Chris Greenhalgh is the recipient of an Eric Gregory Award from the Society of Authors. He has published three volumes of poetry, two novels, and wrote the screenplay for Coco Chanel & Igor Stravinsky. You can read his full Personal Anthology here.
Chosen by JL Bogenschneider
He was my first love, my first love in the way that first loves are usually second or third or fourth loves.
‘Wild Berry Blue’ is not a love story, although it is a story about love, the nine-year old unnamed narrator’s first. And being her first, she is adrift; lost in a labyrinth. She is drawn to Roy, a recovering heroin addict employed by a fast-food franchise. He has impossibly blue eyes and an impossible blue vein. He calls the narrator sexy and it doesn’t seem wrong but it’s not exactly right. Maybe she knows this and maybe she doesn’t. There are only three encounters with Roy, who the narrator likens to a beautiful monster. The first time is discombobulating, like being knocked over by a wave you never saw coming. The second is voyeuristically distant. But the third encounter is like being swept off your feet by the undercurrent whose total existence you were ignorant of. Pulled under, she blurts out that she will be at the Medieval Fair and Roy – unaware, not-even caring Roy – casually mentions how much he likes the wooden puppets they sell there.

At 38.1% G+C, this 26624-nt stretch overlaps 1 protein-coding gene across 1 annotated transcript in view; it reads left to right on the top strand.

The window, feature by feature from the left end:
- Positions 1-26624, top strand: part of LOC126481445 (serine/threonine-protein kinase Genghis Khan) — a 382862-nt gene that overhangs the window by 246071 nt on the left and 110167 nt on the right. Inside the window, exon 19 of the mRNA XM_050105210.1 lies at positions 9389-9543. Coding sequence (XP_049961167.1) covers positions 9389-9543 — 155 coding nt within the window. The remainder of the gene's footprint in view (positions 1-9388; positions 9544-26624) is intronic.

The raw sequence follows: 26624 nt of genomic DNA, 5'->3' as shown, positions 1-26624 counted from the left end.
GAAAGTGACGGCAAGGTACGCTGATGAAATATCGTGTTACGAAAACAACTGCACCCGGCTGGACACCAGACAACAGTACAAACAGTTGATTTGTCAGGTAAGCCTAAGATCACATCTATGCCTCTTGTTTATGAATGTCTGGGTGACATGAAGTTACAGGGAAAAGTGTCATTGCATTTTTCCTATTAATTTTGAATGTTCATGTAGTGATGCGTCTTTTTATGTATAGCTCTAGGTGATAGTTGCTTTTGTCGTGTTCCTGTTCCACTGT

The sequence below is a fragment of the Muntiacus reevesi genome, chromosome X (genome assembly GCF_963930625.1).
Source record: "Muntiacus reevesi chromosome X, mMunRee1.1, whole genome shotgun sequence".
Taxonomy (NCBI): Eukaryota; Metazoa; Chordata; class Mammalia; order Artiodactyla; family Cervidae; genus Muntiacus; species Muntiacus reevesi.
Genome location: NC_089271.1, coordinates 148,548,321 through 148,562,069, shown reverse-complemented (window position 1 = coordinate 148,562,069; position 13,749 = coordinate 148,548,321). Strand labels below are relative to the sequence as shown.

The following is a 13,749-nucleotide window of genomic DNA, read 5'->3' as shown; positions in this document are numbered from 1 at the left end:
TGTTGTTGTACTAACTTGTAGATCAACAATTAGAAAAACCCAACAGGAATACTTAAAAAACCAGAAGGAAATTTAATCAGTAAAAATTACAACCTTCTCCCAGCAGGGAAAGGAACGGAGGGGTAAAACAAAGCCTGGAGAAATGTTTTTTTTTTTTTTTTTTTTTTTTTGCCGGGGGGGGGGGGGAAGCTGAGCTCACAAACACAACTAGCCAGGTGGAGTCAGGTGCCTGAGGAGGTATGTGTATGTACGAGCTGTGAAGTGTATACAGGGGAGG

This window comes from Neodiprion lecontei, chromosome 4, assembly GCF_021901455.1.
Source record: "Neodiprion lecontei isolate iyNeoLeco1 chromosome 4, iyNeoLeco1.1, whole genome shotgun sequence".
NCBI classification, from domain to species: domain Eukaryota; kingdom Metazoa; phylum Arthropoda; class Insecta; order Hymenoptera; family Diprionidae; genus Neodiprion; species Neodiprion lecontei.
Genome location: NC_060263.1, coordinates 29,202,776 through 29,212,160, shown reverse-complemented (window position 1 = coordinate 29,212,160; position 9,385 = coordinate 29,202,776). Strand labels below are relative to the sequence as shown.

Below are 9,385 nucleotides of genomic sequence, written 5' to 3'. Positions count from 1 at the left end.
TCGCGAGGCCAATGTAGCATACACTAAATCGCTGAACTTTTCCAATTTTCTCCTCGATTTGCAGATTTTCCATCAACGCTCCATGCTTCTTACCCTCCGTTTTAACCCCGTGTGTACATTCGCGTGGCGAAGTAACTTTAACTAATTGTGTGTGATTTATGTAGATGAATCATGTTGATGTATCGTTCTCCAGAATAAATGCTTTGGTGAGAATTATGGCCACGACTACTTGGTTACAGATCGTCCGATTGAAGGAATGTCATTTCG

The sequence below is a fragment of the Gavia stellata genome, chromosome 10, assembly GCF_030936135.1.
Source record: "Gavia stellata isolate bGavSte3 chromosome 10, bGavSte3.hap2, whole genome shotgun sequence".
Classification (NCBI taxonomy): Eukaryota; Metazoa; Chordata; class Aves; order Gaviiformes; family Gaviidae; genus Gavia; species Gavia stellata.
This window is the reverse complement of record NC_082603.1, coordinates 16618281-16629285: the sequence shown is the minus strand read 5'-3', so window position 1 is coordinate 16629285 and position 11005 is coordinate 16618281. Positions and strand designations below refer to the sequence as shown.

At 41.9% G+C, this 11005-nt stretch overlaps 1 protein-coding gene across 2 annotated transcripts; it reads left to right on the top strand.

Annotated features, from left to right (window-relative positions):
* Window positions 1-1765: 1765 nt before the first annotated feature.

Thinking about that puppet for Roy eclipsed all other thoughts … that puppet was going to solve everything.
The puppet is attained, but it is ugly, and cracked. No way can it be given to him under any circumstances. The narrator takes herself off to the bathroom to cry, and to let her love slough, and we arrive at the hopeless and defiant gut-punching last line:
‘I never got over him. I never get over anyone’
First published in Open City 25: High Wire. Collected in The Best American Nonrequired Reading 2009 and in American Innovations, FSG, 2014